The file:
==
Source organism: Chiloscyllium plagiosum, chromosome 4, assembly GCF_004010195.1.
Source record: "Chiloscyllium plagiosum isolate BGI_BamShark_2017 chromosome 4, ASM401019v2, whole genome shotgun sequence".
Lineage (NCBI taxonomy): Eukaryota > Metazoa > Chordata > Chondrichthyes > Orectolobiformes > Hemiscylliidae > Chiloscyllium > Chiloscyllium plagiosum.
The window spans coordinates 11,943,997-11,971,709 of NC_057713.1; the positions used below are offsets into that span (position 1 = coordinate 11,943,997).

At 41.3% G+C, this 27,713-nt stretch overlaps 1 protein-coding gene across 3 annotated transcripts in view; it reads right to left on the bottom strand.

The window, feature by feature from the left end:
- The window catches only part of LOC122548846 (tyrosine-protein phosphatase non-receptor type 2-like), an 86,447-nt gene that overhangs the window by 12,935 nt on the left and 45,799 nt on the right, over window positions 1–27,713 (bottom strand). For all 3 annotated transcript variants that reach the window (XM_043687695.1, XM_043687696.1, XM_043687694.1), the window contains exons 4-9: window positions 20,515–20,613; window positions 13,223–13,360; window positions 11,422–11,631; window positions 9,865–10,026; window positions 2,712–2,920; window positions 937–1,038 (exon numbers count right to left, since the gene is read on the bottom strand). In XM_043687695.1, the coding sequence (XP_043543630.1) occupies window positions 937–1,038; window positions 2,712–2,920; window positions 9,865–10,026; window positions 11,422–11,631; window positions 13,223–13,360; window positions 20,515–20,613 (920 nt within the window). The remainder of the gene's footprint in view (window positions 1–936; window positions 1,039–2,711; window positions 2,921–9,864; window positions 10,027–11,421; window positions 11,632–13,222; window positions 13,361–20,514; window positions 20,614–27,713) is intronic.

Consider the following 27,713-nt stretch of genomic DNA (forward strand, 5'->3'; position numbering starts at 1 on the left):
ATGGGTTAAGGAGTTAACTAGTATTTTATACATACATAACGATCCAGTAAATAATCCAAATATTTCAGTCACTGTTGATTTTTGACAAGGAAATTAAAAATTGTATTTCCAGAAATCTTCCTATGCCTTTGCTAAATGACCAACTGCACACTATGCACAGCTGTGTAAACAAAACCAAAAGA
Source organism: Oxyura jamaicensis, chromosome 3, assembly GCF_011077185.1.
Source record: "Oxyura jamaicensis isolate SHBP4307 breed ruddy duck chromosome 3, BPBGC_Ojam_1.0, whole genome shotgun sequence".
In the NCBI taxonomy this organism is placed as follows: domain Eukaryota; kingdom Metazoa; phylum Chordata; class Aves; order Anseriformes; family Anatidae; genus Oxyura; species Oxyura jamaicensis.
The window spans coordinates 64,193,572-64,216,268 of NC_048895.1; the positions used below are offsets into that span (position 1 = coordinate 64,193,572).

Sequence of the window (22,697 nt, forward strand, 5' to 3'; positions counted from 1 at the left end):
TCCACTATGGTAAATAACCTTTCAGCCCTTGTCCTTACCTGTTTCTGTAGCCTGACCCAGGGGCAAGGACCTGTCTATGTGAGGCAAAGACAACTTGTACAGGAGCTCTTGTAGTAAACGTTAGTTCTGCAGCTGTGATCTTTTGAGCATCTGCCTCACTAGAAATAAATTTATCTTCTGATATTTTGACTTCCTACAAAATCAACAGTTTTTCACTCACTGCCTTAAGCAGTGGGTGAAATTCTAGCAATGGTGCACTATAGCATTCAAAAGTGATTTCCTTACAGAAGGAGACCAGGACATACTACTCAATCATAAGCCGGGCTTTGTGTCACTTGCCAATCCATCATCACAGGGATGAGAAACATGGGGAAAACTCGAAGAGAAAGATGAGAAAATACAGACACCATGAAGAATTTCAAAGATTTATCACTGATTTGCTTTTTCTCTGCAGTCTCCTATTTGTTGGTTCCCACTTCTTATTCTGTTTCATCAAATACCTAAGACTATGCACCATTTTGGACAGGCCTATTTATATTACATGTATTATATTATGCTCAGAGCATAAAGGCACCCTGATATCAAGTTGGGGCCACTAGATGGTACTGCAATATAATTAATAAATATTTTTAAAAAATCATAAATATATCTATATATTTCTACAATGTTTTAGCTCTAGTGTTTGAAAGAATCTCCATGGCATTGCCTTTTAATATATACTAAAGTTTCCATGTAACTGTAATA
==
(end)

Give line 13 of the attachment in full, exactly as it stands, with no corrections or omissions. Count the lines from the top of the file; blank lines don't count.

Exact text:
The window spans coordinates 64,193,572-64,216,268 of NC_048895.1; the positions used below are offsets into that span (position 1 = coordinate 64,193,572).